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Statement by External Affairs Minister during 37th SAARC Council of Ministers' Meeting in Pokhara (March 17, 2016)

March 17, 2016

Your Excellency, Mr. Kamal Thapa, Chairperson of the Council of Ministers
Your Excellencies, Foreign Ministers of SAARC Member States
Foreign Secretaries
Distinguished delegates
  • I convey my sincere appreciation to Government of Nepal for its able steering of the SAARC process since the Kathmandu Summit in November 2014. The terrible natural disaster that shook this beautiful country last year may have shaken earth, but could not shake the resolve of the people to re-build their lives. I pay tribute to their grit and determination. I also thank the Government of Nepal for its generous hospitality and for holding this meeting in the shadow of the legendary Machhapuchhare in Pokhara.
  • I have had the opportunity to visit Nepal and India’s other neighbours in South Asia on several occasions, and I greatly value the warmth and friendship that has developed between us. Excellencies,
  • SAARC embodies the aspirations of our peoples. We are united by history and geography, customs and traditions, religions and creeds, that have given us our syncretic cultural heritage. Our oral traditions have spread philosophies and knowledge to all parts of the region and the world. After many hesitant steps, we have reached the stage where we are poised for take-off as a region marked by vitality, creativity and economic growth.
  • The South Asian region is hailed today as having the potential to be the frontrunner of growth and prosperity. It is one of the fastest growing regions of the world. We have taken some important decisions to integrate our economies through SAFTA and South Asian Trade in Services Agreement. These need to be developed and consolidated further if we are to achieve a South Asian Economic Union. The statistics are telling: our region accounts for merely 2% of world trade and 1.7% of world FDI. Our intra-regional trade is less than 6% of our global trade and intra-regional FDI accounts for only 3% of total FDI inflows.
  • Despite strong growth and huge advances in education, healthcare and rural development, our region still has the world’s largest number of people living below the poverty line. We continue to face significant challenges in delivering food security, health, nutrition and education to our peoples. All this goes to show that while we are doing well individually, we have not been able to unleash our collective strength effectively. We must think innovatively and find solutions so that we may harness our economic complementarities and ensure a conducive environment for rapid growth.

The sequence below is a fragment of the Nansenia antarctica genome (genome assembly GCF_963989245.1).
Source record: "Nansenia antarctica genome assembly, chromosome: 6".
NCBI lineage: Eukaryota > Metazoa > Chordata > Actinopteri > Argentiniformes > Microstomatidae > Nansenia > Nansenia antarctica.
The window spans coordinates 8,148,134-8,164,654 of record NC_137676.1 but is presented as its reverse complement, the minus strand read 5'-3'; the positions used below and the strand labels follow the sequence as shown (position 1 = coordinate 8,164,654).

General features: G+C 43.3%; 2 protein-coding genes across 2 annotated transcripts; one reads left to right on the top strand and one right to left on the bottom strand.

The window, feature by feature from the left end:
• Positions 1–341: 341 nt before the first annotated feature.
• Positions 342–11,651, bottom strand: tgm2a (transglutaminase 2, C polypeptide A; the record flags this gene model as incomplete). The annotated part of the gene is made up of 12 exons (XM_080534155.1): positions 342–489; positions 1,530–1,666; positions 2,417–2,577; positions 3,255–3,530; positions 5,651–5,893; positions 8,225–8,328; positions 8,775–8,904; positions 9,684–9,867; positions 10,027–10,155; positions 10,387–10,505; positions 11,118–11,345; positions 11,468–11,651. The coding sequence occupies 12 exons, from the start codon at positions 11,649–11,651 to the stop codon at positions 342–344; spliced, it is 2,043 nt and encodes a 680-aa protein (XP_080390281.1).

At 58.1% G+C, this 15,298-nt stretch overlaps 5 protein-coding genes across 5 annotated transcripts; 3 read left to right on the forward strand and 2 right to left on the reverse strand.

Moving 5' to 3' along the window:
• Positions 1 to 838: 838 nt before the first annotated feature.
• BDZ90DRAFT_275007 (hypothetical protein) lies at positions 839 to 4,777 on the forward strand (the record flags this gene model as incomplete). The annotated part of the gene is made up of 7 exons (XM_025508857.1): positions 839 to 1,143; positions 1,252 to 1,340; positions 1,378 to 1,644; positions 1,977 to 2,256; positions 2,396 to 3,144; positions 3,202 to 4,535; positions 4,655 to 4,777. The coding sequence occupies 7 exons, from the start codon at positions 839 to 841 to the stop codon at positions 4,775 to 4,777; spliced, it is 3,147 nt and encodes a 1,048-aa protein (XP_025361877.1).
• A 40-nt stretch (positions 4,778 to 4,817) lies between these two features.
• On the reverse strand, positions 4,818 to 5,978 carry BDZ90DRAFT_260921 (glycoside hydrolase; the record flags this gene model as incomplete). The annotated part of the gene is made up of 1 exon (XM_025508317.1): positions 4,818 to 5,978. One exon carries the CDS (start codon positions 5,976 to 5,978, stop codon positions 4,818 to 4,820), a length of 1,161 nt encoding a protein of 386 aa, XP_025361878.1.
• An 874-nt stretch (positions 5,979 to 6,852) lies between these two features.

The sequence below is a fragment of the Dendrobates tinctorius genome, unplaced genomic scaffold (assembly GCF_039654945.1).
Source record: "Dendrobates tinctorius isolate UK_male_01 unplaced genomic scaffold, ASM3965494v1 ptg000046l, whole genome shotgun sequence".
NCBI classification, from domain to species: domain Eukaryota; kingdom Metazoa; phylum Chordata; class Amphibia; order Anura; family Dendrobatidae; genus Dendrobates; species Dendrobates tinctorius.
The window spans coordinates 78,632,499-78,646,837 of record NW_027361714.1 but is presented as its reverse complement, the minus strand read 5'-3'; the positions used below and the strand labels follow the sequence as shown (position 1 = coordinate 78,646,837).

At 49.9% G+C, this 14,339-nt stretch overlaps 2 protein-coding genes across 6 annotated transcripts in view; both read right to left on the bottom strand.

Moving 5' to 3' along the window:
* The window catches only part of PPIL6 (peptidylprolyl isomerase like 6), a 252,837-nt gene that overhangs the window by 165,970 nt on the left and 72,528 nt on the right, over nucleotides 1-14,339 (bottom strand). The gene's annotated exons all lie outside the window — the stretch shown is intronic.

• Connectivity is central to our development and will determine how we meet our goals of growth, employment, and prosperity. As we seek to overcome basic problems of physical connectivity, it is important for us to move forward quickly on pending agreements on rail and motor vehicles. Economic activities, cultural connections and people to people contacts will flow naturally from such connectivity. Excellencies,
  • We meet today several months after the last SAARC Summit in Kathmandu and a few months before the next Summit in Islamabad. This is a good occasion for stocktaking of progress made on various initiatives proposed by India to pursue our vision for SAARC integration. My Government has shown its commitment to a "Neighbourhood First” policy from its very first day in office. Our vision of "Sabka saath, Sabka vikas” is for the whole SAARC region. Together, we can create a viable ecosystem of regional integration, cooperation and socio-economic development. Together, we can unlock the latent talent of South Asia.
  • As we have demonstrated in the past, India is prepared to work within the SAARC community to realize our developmental goals. Indian Universities remain open for SAARC citizens. We are committed to supporting campus and infrastructure development of the South Asian University that has been established exclusively for the students of the region. We have moved forward on unilateral initiatives that we announced at the last Summit for sharing Indian scientific and technological progress with the SAARC community. These include among others a dedicated Satellite for SAARC to support applications in health, education, disaster response, weather forecasting and communications for our people; establishment of a supra-national laboratory to combat diseases like TB and AIDS; creation of a SAARC wide Knowledge Network to interlink our students, academic and research communities; and organisation of the first SAARC Annual Disaster Management Exercise. Looking ahead, I am confident of your support for a SAARC Environment and Disaster Management Centre in India. Such a Centre can benefit from domain expertise of a large network of specialized Indian institutions experienced in quick response to various natural disasters.
  • To us, SAARC is about positive synergy that will allow each of its members to achieve their full potential. We must recognise that we have common enemies in poverty, illiteracy, terrorism and environmental degradation. We will need to fight these challenges together since we have a shared history, and a shared destiny. Let us reach for it together.
I thank you.* * *
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